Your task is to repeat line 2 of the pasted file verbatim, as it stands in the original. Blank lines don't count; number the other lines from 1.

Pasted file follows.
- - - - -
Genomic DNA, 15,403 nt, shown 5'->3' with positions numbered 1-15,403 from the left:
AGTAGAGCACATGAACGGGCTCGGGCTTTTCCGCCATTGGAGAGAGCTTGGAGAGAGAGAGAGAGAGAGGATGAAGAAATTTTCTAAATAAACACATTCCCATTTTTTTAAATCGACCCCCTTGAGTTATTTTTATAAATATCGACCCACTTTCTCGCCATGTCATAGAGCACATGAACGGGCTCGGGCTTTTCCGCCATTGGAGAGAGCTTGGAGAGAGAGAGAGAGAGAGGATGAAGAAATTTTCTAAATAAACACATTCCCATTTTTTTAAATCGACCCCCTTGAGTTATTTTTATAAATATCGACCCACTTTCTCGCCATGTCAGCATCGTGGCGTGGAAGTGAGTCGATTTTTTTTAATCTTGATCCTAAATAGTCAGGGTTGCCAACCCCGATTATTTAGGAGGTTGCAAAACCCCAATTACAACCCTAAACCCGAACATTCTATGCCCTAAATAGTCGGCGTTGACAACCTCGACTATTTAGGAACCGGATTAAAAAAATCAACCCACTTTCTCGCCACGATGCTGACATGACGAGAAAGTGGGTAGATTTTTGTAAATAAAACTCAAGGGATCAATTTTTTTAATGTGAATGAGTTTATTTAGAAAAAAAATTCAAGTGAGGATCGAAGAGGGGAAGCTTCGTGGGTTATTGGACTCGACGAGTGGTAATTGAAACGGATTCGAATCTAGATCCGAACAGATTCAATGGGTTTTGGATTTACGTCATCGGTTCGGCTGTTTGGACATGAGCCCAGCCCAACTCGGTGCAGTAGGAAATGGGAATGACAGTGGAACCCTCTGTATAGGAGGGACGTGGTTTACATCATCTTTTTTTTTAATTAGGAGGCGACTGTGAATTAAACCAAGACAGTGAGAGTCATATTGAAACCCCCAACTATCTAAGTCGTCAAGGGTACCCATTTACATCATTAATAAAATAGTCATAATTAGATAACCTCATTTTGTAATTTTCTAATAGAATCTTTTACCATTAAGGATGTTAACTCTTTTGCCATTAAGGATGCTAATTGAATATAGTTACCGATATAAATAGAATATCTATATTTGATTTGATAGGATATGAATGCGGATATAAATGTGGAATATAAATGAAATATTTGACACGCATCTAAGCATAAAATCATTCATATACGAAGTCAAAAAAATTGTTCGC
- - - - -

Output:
AGTAGAGCACATGAACGGGCTCGGGCTTTTCCGCCATTGGAGAGAGCTTGGAGAGAGAGAGAGAGAGAGGATGAAGAAATTTTCTAAATAAACACATTCCCATTTTTTTAAATCGACCCCCTTGAGTTATTTTTATAAATATCGACCCACTTTCTCGCCATGTCATAGAGCACATGAACGGGCTCGGGCTTTTCCGCCATTGGAGAGAGCTTGGAGAGAGAGAGAGAGAGAGGATGAAGAAATTTTCTAAATAAACACATTCCCATTTTTTTAAATCGACCCCCTTGAGTTATTTTTATAAATATCGACCCACTTTCTCGCCATGTCAGCATCGTGGCGTGGAAGTGAGTCGATTTTTTTTAATCTTGATCCTAAATAGTCAGGGTTGCCAACCCCGATTATTTAGGAGGTTGCAAAACCCCAATTACAACCCTAAACCCGAACATTCTATGCCCTAAATAGTCGGCGTTGACAACCTCGACTATTTAGGAACCGGATTAAAAAAATCAACCCACTTTCTCGCCACGATGCTGACATGACGAGAAAGTGGGTAGATTTTTGTAAATAAAACTCAAGGGATCAATTTTTTTAATGTGAATGAGTTTATTTAGAAAAAAAATTCAAGTGAGGATCGAAGAGGGGAAGCTTCGTGGGTTATTGGACTCGACGAGTGGTAATTGAAACGGATTCGAATCTAGATCCGAACAGATTCAATGGGTTTTGGATTTACGTCATCGGTTCGGCTGTTTGGACATGAGCCCAGCCCAACTCGGTGCAGTAGGAAATGGGAATGACAGTGGAACCCTCTGTATAGGAGGGACGTGGTTTACATCATCTTTTTTTTTAATTAGGAGGCGACTGTGAATTAAACCAAGACAGTGAGAGTCATATTGAAACCCCCAACTATCTAAGTCGTCAAGGGTACCCATTTACATCATTAATAAAATAGTCATAATTAGATAACCTCATTTTGTAATTTTCTAATAGAATCTTTTACCATTAAGGATGTTAACTCTTTTGCCATTAAGGATGCTAATTGAATATAGTTACCGATATAAATAGAATATCTATATTTGATTTGATAGGATATGAATGCGGATATAAATGTGGAATATAAATGAAATATTTGACACGCATCTAAGCATAAAATCATTCATATACGAAGTCAAAAAAATTGTTCGC